Building Industry Changes
Being an owner of a building company, I know the first and major point to success. It is customer satisfaction. If customers are satisfied and happy, my company would grow, else not. Construction business not only is profitable but also has its own set of challenges. If I want to convert an unused land to a properly constructed building, I have to take care of multiple activities straight from mining to quarrying to construction to manufacture and supply of products, to maintenance and to final delivery of the building and infrastructure to the customers.
There are three main sectors to any building and construction industry – Infrastructure, Residential and Commercial or social. In United Kingdom, this industry provides ten percent of the total employment and contributes to seven percent to Gross Domestic Product. Though this construction industry is high-risk and a long-term activity, the returns it gives is high and is a boost to the economy.
Let’s have a look How the Building Industry in the UK Has Changed.
There are many government departments included in the approval of these projects. Construction Leadership Council was formulated to look after the project Construction 2025: industrial strategy for construction. This council is cumulatively headed by Secretary of State for Business, Innovation and Skills and an industry representative. Other departments that are involved in the decision-making process of this industry involve, to name a few, British Waterways Board, Civil Aviation Authority, Port of London Authority, Environment Agency and many more, Chartered Institute of Building, Institution of Structural engineers, Royal Institute of British Architects, Royal Town Planning Institute and many more.
UK construction industry faces many challenges in the modern times. First and foremost, urbanization. Most of the people now want to live in cities and enjoy a modern and luxurious lifestyle. This imposes pressure on the available and limited resources. These non-renewable resources need to be replaced with renewable ones so that it can sustain the growing population in the near future. This has given birth to the concept of smart cities, that are more planned, can support densely populated areas, and can be clean and pollution free.
The other challenge faced is Climate change and sustainability. Green house gases impose a serious threat to the environment and additionally to the health of human beings. They are also responsible of the further deterioration of the environment by causing greenhouse effect, ozone layer depletion, increasing pollution. The UK governments targets to reduce the green house gases by fifty percent by 2025 and by almost 80% by the end of 2050. To make this effective, it imposes certain rules and regulations on the merchandise that can be used by companies in order to build these infrastructure and buildings. The inventory should be efficient, should emit no or less greenhouse gases, should be environment-friendly.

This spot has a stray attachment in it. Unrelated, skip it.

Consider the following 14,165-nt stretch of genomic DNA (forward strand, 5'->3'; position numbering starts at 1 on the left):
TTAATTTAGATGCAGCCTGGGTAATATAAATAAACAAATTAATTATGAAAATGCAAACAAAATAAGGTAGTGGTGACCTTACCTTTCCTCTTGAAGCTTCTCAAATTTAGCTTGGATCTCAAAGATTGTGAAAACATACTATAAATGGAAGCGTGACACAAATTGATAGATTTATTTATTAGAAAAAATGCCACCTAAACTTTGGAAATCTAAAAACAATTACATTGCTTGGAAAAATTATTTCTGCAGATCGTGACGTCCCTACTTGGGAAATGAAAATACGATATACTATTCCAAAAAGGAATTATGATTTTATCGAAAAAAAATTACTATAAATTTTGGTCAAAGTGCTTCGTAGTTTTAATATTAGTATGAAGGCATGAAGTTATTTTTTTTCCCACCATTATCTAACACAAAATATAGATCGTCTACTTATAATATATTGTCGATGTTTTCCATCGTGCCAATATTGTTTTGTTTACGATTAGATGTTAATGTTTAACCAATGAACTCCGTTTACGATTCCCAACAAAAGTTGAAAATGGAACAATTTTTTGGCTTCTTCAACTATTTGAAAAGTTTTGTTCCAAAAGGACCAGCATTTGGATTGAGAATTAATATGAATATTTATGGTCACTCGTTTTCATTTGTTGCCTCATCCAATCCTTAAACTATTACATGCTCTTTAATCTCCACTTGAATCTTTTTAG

The third biggest challenges if difference in expectations ad reality. What is expected from the building in its design phases, varies a lot from what is delivered when the construction of these buildings and infrastructure completes. This is named as performance gap, variation between expected and actual performance.
There is a company called Post Occupancy Review of Buildings and their Engineering (PROBE) which does a survey about the post – occupancy results of these constructed buildings. Its states that the energy consumption of the building reaches to twice more than originally predicted. This is insanely high as it puts a lot of pressure of the non-renewable resources available and replete them fast. Carbon Trust has few programs namely Low Carbon Buildings Accelerator and Low Carbon Buildings program that states energy consumption can reach up to 5 times higher than compliance actually allows.
UK construction industry is facing constant criticisms these days right from being wasteful in inventory to constant conflicts and oppositions within the parties and between the parties. Because of issues, lots of split-ups are seen in the contracts which again demands reformations and reorganizations that tends to increase the timelines of the project. Single-party dominations effect the productivity of the workers.
It is also seen that people want to run on age-old norms rather than trying to be innovative and implanting new techniques. But even after all these shortcomings and irrespective of multiple reports in the market, government is trying to come up with better schemes to improve this industry. It is focusing more on realistic expectations that can meet the targets and recommendations that can be properly implemented.
For any more information and services in this industry, plymouthbuild.co.uk can be contacted at 01752 905030.